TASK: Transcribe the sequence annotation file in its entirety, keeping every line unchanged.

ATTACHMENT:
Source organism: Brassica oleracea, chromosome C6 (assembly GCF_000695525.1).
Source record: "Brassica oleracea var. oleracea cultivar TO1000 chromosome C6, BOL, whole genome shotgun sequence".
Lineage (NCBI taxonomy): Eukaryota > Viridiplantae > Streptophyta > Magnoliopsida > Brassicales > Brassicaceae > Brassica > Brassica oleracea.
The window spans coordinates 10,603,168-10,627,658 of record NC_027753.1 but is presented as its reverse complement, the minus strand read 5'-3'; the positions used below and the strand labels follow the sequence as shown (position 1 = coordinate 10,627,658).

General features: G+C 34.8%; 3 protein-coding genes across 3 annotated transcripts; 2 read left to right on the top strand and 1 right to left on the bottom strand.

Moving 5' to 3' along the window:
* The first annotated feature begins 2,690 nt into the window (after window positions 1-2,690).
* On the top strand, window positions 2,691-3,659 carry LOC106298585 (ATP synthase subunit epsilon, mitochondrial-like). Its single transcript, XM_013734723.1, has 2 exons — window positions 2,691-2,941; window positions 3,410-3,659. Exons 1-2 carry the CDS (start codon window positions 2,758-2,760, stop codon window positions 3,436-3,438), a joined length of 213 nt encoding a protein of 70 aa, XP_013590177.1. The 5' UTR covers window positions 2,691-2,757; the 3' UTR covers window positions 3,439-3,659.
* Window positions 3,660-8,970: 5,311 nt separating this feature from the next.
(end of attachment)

Source organism: Brassica oleracea, chromosome C6 (assembly GCF_000695525.1).
Source record: "Brassica oleracea var. oleracea cultivar TO1000 chromosome C6, BOL, whole genome shotgun sequence".
Lineage (NCBI taxonomy): Eukaryota > Viridiplantae > Streptophyta > Magnoliopsida > Brassicales > Brassicaceae > Brassica > Brassica oleracea.
The window spans coordinates 10,603,168-10,627,658 of record NC_027753.1 but is presented as its reverse complement, the minus strand read 5'-3'; the positions used below and the strand labels follow the sequence as shown (position 1 = coordinate 10,627,658).

General features: G+C 34.8%; 3 protein-coding genes across 3 annotated transcripts; 2 read left to right on the top strand and 1 right to left on the bottom strand.

Moving 5' to 3' along the window:
* The first annotated feature begins 2,690 nt into the window (after window positions 1-2,690).
* On the top strand, window positions 2,691-3,659 carry LOC106298585 (ATP synthase subunit epsilon, mitochondrial-like). Its single transcript, XM_013734723.1, has 2 exons — window positions 2,691-2,941; window positions 3,410-3,659. Exons 1-2 carry the CDS (start codon window positions 2,758-2,760, stop codon window positions 3,436-3,438), a joined length of 213 nt encoding a protein of 70 aa, XP_013590177.1. The 5' UTR covers window positions 2,691-2,757; the 3' UTR covers window positions 3,439-3,659.
* Window positions 3,660-8,970: 5,311 nt separating this feature from the next.